Emily Davis has always found solace in the sea. Her earliest childhood memory of being knee deep in the shallows, watching the swell grow as a thunderstorm rolled in
to the shore, hints at her fascination with the cinematic spectacle of the ocean. ‘There’s something utterly compelling about the sea. In every dream I have at night, the sea is usually the star
of the show. It’s the thing I feel most in tune with.’
Despite leaving the Eyre Peninsula as a small child, her connection with the sea remains unbroken. So, it’s no surprise that the endless sea, and the drama it
conjures is a symbolic feature of most songs on Davis’ third studio album, ‘You, Me & the Velvet Sea.’ ‘It’s not a concept album,’ says Davis. ‘But, nearly every track features the symbolism
of the sea. In a way, the sea becomes the metaphor for love, in all its incarnations, which is the driver behind every song.’
Davis is a much-loved singer-songwriter, whose music explores the very essence of human connection through love, the universal truths we all know but are often too
afraid to admit, and her enduring belief in the transformative power of love. She has lived a life with her heart on her sleeve, and despite the (sometimes) dire consequences, remains steadfast
in her devotion to love.
‘After a long songwriting drought, my life took a dramatic turn, and I was suddenly overwhelmed with new songs. It was like a flood. Day or night I’d have to stop whatever I was doing and scratch
down a melody or chord progression. They all felt honest, even if the lyrics were a little sassy, or written in a narrative voice that was stylised. I was newly single, living alone for the first
time ever, and reassessing everything I’d ever loved, trying to make sense of it all.’ Davis confirms that despite some sadness, the underlying tone of the album is one of hope. ‘It’s not all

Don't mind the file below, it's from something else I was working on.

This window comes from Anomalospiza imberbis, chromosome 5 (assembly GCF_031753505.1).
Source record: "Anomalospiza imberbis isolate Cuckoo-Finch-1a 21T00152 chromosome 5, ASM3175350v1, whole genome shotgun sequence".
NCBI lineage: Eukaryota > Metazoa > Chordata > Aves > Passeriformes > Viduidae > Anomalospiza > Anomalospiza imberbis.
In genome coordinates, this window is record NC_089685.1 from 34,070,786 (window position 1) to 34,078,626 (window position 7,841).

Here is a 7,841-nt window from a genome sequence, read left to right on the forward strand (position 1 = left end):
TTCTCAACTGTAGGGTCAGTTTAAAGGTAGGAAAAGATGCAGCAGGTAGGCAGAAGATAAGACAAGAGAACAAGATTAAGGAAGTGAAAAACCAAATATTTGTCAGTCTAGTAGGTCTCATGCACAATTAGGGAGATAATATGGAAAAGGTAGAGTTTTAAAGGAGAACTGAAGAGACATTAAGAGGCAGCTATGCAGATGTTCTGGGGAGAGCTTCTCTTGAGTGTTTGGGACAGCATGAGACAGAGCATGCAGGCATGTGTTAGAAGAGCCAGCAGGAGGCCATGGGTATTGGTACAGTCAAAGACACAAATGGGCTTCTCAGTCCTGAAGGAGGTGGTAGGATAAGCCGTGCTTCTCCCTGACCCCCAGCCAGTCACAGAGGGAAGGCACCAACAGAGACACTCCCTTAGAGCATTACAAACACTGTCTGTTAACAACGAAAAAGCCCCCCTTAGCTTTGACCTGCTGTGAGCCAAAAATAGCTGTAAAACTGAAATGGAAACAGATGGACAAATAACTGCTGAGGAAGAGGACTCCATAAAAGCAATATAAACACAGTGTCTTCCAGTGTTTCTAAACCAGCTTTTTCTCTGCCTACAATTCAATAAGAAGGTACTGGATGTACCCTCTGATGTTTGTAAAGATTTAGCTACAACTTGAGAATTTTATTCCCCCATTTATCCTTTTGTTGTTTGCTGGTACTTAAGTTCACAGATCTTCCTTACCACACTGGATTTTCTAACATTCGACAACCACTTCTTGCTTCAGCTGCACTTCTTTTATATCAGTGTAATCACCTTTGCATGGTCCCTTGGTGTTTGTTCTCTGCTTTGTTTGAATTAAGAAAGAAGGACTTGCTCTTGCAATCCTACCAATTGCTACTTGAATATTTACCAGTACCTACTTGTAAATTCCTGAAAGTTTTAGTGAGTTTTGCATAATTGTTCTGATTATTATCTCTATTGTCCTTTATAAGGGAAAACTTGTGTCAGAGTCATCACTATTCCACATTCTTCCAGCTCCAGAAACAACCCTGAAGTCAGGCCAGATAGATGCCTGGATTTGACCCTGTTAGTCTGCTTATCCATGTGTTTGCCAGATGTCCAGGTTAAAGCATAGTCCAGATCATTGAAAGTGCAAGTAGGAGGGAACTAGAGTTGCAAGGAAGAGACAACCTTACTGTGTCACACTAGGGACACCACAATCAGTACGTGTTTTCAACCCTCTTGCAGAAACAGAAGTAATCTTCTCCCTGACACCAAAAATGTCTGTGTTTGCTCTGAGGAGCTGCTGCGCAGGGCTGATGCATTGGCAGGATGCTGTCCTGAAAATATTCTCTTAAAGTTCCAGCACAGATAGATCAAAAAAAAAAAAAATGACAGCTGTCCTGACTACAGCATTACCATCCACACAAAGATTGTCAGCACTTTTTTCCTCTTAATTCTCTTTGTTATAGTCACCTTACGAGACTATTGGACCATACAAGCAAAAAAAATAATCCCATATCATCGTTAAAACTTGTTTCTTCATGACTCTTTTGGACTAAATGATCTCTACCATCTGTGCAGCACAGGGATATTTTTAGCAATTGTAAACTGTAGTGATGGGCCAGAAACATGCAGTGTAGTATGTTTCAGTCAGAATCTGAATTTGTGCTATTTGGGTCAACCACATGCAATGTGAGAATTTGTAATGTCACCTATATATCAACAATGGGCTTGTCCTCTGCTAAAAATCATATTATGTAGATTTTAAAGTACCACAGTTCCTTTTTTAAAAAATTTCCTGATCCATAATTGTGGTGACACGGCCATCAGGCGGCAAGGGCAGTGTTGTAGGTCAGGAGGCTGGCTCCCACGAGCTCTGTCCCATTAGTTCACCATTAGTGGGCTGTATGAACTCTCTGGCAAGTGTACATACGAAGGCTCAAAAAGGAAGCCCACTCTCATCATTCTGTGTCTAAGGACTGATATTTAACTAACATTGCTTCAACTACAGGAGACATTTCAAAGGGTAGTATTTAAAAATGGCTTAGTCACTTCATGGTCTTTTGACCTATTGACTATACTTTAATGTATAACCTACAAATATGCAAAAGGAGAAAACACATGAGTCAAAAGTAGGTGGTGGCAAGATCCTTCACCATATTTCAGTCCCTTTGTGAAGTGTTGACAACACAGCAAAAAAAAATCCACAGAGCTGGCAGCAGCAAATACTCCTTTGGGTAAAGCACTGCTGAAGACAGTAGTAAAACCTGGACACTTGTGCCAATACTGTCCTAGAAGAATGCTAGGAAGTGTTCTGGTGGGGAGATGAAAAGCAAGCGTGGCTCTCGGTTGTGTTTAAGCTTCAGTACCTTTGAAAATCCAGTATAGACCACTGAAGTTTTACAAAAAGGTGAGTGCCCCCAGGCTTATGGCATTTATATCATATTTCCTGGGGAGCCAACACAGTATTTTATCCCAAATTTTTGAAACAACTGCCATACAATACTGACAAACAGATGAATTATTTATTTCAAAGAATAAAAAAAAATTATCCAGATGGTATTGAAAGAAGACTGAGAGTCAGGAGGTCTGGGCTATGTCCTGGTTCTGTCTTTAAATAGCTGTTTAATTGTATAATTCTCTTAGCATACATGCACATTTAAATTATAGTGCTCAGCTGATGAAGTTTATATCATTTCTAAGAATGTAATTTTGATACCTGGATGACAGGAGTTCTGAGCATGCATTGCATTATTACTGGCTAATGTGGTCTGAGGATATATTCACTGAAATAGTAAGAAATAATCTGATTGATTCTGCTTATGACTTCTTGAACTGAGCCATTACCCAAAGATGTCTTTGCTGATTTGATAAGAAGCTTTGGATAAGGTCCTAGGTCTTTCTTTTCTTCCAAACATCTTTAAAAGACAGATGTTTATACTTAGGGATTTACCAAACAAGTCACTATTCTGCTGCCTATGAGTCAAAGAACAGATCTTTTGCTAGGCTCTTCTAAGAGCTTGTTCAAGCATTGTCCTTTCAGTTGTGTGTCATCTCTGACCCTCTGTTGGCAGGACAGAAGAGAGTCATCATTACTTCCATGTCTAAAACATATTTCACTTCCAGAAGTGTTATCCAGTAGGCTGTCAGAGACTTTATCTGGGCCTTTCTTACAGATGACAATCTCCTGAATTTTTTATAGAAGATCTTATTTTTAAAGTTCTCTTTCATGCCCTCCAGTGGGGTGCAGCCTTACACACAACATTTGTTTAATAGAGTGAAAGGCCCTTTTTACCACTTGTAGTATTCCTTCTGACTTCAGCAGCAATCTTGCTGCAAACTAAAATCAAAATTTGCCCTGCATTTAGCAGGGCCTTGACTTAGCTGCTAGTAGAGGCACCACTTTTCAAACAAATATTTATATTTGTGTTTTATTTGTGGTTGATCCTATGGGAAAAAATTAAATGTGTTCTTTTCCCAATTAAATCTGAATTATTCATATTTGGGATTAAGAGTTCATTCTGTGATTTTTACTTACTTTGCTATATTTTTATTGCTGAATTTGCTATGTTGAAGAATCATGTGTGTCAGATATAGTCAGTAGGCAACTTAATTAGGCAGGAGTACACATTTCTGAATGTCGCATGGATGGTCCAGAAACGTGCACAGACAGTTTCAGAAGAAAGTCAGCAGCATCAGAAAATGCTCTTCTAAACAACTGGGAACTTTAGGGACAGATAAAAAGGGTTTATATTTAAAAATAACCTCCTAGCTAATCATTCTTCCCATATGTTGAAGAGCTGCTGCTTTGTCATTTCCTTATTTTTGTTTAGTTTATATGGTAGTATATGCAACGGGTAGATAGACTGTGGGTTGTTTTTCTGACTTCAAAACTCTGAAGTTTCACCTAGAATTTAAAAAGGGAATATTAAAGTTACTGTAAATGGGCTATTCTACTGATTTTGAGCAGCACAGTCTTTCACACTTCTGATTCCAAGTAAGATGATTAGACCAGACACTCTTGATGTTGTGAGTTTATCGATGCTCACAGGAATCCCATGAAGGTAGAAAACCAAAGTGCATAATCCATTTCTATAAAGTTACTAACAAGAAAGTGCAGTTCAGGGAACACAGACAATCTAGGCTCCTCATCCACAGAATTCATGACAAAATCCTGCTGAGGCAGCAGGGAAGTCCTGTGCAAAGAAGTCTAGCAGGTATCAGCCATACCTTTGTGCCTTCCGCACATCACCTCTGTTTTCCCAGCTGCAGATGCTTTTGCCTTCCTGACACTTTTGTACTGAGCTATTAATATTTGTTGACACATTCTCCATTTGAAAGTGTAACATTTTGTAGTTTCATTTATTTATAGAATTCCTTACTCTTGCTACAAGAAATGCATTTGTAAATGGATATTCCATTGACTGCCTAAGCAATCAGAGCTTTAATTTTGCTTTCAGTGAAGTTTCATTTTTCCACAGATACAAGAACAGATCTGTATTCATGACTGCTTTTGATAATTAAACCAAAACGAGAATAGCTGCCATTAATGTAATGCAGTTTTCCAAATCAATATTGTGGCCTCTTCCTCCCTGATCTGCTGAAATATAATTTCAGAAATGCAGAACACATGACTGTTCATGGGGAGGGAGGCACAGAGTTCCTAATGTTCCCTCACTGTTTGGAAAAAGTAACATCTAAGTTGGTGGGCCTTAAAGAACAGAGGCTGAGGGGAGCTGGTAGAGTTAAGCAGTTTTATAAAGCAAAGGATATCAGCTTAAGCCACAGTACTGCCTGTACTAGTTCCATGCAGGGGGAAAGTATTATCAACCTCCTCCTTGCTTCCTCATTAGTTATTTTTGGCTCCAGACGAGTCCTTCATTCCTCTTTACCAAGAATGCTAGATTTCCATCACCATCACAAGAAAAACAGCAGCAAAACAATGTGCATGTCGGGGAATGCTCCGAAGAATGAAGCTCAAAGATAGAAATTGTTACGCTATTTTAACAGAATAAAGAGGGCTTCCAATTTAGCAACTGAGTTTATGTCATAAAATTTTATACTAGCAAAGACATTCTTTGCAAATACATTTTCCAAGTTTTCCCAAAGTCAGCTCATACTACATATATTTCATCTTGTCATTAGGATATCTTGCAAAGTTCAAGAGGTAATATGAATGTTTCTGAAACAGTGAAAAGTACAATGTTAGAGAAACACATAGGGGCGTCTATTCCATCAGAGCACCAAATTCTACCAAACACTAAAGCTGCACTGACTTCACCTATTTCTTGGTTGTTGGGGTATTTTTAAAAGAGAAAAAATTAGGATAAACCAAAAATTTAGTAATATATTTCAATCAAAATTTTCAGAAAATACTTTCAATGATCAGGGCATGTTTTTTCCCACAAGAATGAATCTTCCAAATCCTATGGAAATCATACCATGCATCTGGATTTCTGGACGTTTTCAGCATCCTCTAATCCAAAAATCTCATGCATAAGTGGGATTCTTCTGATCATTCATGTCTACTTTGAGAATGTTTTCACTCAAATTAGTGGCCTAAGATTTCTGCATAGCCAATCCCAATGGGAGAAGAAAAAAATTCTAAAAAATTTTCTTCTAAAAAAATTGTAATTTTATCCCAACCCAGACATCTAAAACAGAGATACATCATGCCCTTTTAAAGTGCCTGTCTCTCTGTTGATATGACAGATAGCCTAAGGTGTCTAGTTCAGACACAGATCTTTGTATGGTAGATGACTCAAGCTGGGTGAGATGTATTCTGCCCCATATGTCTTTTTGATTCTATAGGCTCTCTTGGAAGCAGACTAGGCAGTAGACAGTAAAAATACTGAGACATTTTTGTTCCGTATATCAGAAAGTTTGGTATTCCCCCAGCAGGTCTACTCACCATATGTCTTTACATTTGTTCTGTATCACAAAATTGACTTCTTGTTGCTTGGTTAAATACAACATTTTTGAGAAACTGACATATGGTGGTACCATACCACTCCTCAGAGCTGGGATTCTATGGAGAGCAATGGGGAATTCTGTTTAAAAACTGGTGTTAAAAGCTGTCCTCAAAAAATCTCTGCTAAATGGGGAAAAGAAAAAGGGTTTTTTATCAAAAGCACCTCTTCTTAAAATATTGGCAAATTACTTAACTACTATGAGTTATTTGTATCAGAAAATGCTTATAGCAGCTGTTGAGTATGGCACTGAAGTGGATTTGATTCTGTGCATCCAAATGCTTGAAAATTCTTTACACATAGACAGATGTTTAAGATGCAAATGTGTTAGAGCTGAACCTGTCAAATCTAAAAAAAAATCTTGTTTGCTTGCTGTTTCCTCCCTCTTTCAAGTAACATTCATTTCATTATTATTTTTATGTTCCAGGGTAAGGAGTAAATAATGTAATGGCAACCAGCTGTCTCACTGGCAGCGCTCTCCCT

dark! In those times, I realised how loved I was, and ended up writing odes to friends and family who saw me through the dark times.’
The album was recorded Chapel Lane Studios, at a leisurely pace over three months. It was also lovingly co-produced with Davis’ band of female players. A somewhat motley crew, Davis is convinced
their deep emotional connection is what makes it all stick.
‘It’s surprising that we managed to make a cohesive, folk-rock album given the different styles everyone masters. Annie (Bass) and Holly (Drums) are superb Jazz musicians, Tori is a virtuosic
classical violinist, and Emily Smith is a highly sought-after country guitarist; but despite their differences, everyone left their ego at the door, worked super collaboratively and lovingly to
make the record shine.’
The album, featuring 10 tracks, departs from her gentle pop-folk style of albums past and has a rockier feel, with more dramatic notions and textured electric and acoustic guitar layers. Inspired
by the work of The Dirty Three, and storytellers such as Brandi Carlile, Davis creates a bed of washy and sometimes gritty guitars, epic floor toms and thudding bass, offset by fiddle and sweet
four-part harmonies. Davis’ evocative lyrics are delivered front and centre with her syrupy voice, which despite being a little older, and wiser, resonate with honesty and warmth.
Davis will launch ‘You, Me and the Velvet Sea’ at Jive on April 14th, with her full band and follow this up with a National Tour in May.
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